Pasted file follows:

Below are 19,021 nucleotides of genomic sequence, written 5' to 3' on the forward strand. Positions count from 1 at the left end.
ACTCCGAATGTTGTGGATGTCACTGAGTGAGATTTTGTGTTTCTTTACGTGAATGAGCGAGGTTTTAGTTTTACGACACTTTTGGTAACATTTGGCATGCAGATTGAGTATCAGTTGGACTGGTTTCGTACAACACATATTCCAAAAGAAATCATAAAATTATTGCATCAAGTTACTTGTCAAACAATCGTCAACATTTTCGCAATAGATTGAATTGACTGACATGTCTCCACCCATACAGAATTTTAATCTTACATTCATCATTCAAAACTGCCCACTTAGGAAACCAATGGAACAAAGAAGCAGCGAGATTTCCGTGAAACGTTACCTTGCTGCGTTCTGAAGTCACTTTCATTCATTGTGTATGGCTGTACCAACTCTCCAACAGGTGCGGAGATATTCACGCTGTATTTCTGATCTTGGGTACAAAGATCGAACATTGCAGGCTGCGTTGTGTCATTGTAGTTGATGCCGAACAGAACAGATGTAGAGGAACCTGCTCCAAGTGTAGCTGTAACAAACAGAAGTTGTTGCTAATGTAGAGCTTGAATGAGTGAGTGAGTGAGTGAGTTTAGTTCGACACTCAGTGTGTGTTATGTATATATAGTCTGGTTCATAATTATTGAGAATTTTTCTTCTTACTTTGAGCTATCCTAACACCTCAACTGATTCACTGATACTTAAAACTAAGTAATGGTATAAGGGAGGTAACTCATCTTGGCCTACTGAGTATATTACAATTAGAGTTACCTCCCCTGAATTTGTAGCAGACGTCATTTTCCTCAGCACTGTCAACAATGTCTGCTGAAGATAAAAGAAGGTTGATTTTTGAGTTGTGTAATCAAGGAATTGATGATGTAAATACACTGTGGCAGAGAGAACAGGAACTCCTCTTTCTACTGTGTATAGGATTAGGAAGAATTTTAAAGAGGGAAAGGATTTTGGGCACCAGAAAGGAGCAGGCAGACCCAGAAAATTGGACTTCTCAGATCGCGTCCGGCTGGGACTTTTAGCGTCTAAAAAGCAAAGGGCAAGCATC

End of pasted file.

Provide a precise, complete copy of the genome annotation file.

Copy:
Below are 19,021 nucleotides of genomic sequence, written 5' to 3' on the forward strand. Positions count from 1 at the left end.
ACTCCGAATGTTGTGGATGTCACTGAGTGAGATTTTGTGTTTCTTTACGTGAATGAGCGAGGTTTTAGTTTTACGACACTTTTGGTAACATTTGGCATGCAGATTGAGTATCAGTTGGACTGGTTTCGTACAACACATATTCCAAAAGAAATCATAAAATTATTGCATCAAGTTACTTGTCAAACAATCGTCAACATTTTCGCAATAGATTGAATTGACTGACATGTCTCCACCCATACAGAATTTTAATCTTACATTCATCATTCAAAACTGCCCACTTAGGAAACCAATGGAACAAAGAAGCAGCGAGATTTCCGTGAAACGTTACCTTGCTGCGTTCTGAAGTCACTTTCATTCATTGTGTATGGCTGTACCAACTCTCCAACAGGTGCGGAGATATTCACGCTGTATTTCTGATCTTGGGTACAAAGATCGAACATTGCAGGCTGCGTTGTGTCATTGTAGTTGATGCCGAACAGAACAGATGTAGAGGAACCTGCTCCAAGTGTAGCTGTAACAAACAGAAGTTGTTGCTAATGTAGAGCTTGAATGAGTGAGTGAGTGAGTGAGTTTAGTTCGACACTCAGTGTGTGTTATGTATATATAGTCTGGTTCATAATTATTGAGAATTTTTCTTCTTACTTTGAGCTATCCTAACACCTCAACTGATTCACTGATACTTAAAACTAAGTAATGGTATAAGGGAGGTAACTCATCTTGGCCTACTGAGTATATTACAATTAGAGTTACCTCCCCTGAATTTGTAGCAGACGTCATTTTCCTCAGCACTGTCAACAATGTCTGCTGAAGATAAAAGAAGGTTGATTTTTGAGTTGTGTAATCAAGGAATTGATGATGTAAATACACTGTGGCAGAGAGAACAGGAACTCCTCTTTCTACTGTGTATAGGATTAGGAAGAATTTTAAAGAGGGAAAGGATTTTGGGCACCAGAAAGGAGCAGGCAGACCCAGAAAATTGGACTTCTCAGATCGCGTCCGGCTGGGACTTTTAGCGTCTAAAAAGCAAAGGGCAAGCATC